Indeed, since 9/11, in order to build his alliance to support the U.S. attack against Afghanistan and wage this war against terror, Bush has essentially given the green light [approval to proceed] to Russian oppression and massive human rights violations in Chechnya, Israeli repression in the occupied territories, Chinese repression in Tibet and Xinjiang Province, and Indian repression in Kashmir, which very recently brought Asia to the very brink of nuclear war!
President Bush is badly mistaken when he and others claim that we were attacked by people who hated the fact that America stands as a beacon of freedom and democracy and individual liberties. Quite the contrary. The anger is aimed at our hypocrisy and double standard -- what we pronounce so loudly and then deny for so many. In the Middle East and in many parts of the wider Muslim world, we are seeing the results of policies similar to that we carried out during the Cold War when we made friends of governments and elites but enemies of the people and became complicit in the deaths of millions in the 1970s and 1980s in Vietnam, Central America, Chile, the Congo, Angola, Indonesia, East Timor, Greece, Brazil, Iran -- the list goes on [continues].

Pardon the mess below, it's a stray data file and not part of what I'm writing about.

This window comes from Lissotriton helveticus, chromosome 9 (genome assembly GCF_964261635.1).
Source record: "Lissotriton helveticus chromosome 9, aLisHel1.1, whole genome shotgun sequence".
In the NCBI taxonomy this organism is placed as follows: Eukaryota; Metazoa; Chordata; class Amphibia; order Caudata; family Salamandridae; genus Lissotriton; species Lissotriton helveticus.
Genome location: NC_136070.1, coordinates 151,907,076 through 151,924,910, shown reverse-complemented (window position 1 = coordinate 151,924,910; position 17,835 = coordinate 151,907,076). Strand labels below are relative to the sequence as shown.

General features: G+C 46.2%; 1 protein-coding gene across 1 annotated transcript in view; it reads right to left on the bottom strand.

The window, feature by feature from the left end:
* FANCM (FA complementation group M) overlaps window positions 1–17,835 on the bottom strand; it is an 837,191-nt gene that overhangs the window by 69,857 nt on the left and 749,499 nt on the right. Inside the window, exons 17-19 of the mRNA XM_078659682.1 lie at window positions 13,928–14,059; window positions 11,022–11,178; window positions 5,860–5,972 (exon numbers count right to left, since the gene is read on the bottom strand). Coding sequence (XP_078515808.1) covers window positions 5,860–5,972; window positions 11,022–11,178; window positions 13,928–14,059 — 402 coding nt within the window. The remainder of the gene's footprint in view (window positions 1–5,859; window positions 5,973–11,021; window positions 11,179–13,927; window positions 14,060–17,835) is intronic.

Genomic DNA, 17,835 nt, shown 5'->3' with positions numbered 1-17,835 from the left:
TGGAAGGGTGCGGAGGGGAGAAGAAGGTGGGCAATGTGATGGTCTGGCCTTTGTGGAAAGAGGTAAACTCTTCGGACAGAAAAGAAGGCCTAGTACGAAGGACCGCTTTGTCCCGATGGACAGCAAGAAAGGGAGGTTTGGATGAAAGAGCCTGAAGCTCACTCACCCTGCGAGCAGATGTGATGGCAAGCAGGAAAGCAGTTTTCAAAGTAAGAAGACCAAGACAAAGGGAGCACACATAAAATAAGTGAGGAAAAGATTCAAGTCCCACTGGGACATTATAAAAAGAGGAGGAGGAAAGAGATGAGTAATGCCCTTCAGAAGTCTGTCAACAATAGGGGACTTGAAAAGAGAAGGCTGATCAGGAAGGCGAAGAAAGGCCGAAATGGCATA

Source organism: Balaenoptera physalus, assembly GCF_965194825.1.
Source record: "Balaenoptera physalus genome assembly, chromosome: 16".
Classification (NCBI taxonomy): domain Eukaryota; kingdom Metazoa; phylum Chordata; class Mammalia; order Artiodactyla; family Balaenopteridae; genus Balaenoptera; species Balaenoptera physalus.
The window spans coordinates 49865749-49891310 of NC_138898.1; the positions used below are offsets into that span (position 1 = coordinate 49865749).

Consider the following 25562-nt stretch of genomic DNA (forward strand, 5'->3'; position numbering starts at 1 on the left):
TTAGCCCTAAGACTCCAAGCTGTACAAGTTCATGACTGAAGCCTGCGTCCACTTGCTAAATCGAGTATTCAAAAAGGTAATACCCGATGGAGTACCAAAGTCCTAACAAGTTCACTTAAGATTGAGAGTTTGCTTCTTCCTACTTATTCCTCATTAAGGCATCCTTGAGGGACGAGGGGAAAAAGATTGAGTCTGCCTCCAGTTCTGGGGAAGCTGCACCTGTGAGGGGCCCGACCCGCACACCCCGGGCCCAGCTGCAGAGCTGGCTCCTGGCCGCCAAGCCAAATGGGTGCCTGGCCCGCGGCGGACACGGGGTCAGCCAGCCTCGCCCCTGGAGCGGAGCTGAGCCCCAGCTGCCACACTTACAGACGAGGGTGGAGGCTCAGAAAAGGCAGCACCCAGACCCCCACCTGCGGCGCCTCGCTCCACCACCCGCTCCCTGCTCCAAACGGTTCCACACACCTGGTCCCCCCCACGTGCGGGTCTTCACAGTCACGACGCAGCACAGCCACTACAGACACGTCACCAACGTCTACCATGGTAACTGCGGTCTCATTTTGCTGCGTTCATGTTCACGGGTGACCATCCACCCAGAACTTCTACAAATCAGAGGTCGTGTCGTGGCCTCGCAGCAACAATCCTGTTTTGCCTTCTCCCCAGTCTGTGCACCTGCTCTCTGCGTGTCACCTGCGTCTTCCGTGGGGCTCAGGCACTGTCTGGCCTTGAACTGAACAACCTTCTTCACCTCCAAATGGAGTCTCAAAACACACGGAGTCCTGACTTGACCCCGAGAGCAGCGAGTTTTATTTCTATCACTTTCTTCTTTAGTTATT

U.S. policy in the Middle East has never been about freedom and democracy. It has been about oil and Israel. It has been about allowing a 35-year illegal occupation to continue to defend a settlement policy which we pay for but directly contravenes international law and the Fourth Geneva Convention. If one reads Osama Bin Laden's pronouncements, he makes no mention at all about hatred for our values. The issues he raises are the presence of U.S. troops in the Gulf, especially Saudi Arabia, site of two of the holiest places in Islam; the disastrous humanitarian consequences of the ongoing U.S. sanctions policy against Iraq that has killed hundreds of thousands, the majority being children between the ages of 1 and 6; and U.S. support for repressive regimes in the Arab world. With or without Osama Bin Laden and Al Qaeda, these are issues that resonate throughout the Middle East with all people, regardless of their state or their politics or their socioeconomic status.